The 21st birthday is a right of passage for a young man or woman. At 18 they are considered, for all intents and purposes, an adult. They can enlist in the military and sign legally binding documents. But the 21st birthday comes for many people with a night of binge drinking just because at 21 they can legally buy alcohol. My night was a bit quieter but no less memorable.
Day 29 – The night of my 21st birthday
On December 2, 1997, I turned 21. I chose to spend that night with my mom and my aunt. In my family it is tradition that the parents buy their children their first legal alcoholic beverage.
My mother and aunt took me to their favorite Mexican restaurant. We sat there for a couple of eating chips and salsa and drinking margaritas. That night was my first encounter with tequila, and I liked it very much. In the years since that night I have spent many an evening with my friend, Jose Cuervo. We laughed and giggled and behaved like girlfriends.
My mom gave me a gift that night that I still treasure. She had spent months putting it together and working to keep it a secret. Keeping anything a secret in my family is no mean feat, and everyone knew about the gift that she was putting together because she had to enlist help from everyone. Everyone gladly and eagerly pitched in. My mom toiled for months to put together a scrapbook of my first 21 years of life. It is a beautiful book.
She started it with pictures of her and my father as children and teenagers, pictures from when they dated, graduated from high school, got married, my dad in basic training for the Air Force, and their move to Myrtle Beach (back when Myrtle Beach had an Air Force base). There were pictures of my mom as she was pregnant with me, and then there were pictures of my mom holding this tiny, dark-haired baby. There were pictures of me in a bouncy seat while my mom fed me with our pet cats watching her. There were pictures of me in front of the Christmas tree, and playing with our dog. There is an adorable picture of my dad bent way over, leaning down to kiss his tiny daughter with her face tilted up to meet him. (A few years ago I attempted to recreate that picture with my son. I collaged it with the picture of my dad and I, and sent it to my dad.)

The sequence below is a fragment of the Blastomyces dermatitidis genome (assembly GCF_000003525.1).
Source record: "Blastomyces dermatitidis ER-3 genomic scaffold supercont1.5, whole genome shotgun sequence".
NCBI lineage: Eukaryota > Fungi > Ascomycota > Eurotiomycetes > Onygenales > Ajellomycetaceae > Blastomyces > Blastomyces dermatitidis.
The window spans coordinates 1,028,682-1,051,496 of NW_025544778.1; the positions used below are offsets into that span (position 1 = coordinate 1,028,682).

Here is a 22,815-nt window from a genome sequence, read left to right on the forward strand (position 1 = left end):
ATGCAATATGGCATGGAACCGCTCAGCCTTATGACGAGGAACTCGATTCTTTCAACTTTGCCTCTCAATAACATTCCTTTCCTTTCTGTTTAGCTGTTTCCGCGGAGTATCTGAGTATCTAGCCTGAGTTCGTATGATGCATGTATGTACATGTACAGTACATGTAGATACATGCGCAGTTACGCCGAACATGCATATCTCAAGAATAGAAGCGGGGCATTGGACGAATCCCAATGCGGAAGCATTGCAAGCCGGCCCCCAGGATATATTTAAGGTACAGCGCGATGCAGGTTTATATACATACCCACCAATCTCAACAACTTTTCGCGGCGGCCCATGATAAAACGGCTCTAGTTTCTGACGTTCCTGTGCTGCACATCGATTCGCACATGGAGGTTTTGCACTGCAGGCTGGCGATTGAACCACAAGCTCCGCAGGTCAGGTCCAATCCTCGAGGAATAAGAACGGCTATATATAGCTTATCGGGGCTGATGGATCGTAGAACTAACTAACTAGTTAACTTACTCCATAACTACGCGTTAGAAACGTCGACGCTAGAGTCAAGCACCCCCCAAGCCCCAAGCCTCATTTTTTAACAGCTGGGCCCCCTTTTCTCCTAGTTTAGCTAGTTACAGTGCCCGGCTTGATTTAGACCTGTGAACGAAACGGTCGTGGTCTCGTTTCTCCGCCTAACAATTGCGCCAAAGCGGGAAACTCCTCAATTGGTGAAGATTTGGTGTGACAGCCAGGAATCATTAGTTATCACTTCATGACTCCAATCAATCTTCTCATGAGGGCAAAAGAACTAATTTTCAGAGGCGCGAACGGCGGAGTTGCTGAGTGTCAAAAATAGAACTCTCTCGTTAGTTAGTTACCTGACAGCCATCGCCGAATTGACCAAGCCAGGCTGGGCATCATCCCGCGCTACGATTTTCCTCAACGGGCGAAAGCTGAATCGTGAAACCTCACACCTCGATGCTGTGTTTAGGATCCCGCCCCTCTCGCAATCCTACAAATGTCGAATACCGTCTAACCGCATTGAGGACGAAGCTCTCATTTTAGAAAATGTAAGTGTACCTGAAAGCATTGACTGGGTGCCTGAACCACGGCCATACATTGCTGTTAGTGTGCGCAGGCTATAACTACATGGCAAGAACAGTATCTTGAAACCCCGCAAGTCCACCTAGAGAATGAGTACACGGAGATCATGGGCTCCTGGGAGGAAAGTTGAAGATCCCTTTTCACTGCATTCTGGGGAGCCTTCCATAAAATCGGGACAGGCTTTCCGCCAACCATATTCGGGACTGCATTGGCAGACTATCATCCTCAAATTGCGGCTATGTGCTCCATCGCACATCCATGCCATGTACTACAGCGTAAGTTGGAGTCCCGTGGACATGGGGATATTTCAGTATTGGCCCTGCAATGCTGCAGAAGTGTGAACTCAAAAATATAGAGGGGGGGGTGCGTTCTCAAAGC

Then there are the pictures of my mom and I in St. Louis, where she was from. She divorced my dad when I was two and she moved back home, taking me with her. There were pictures from my grandparents house, pictures at day care, early school pictures, pictures of my mom’s second marriage to my sister’s dad. There were pictures of me with various family members, doing various activities, and just steadily growing older. Pictures from my years in band. Pictures from high school in homecoming dresses, and Valentine’s day dance dresses. There were pictures of my first car, my 1986 Toyota Pickup truck. All throughout this scrapbook there are notes, passages, descriptions . . . reminders of moments throughout my history.
My mom worked for months to put this book together not just for me, but for herself, as well. For her it was a trip down memory lane, and a way to let go of some hurts that she had been hanging onto. She poured her history, my dad’s history, and my history onto those pages. When I hold that scrapbook I hold my heart. When I flip through its pages I see my parent’s love for me. When I read it’s memory-filled passages I hear my mom’s voice telling me our story.
So, how did I spend my 21st birthday? I didn’t spend it getting crazy, stupid drunk simply because I could. I spent it celebrating the years that got me to that night with a personal history book put together with love by my mom.
Until next time . . .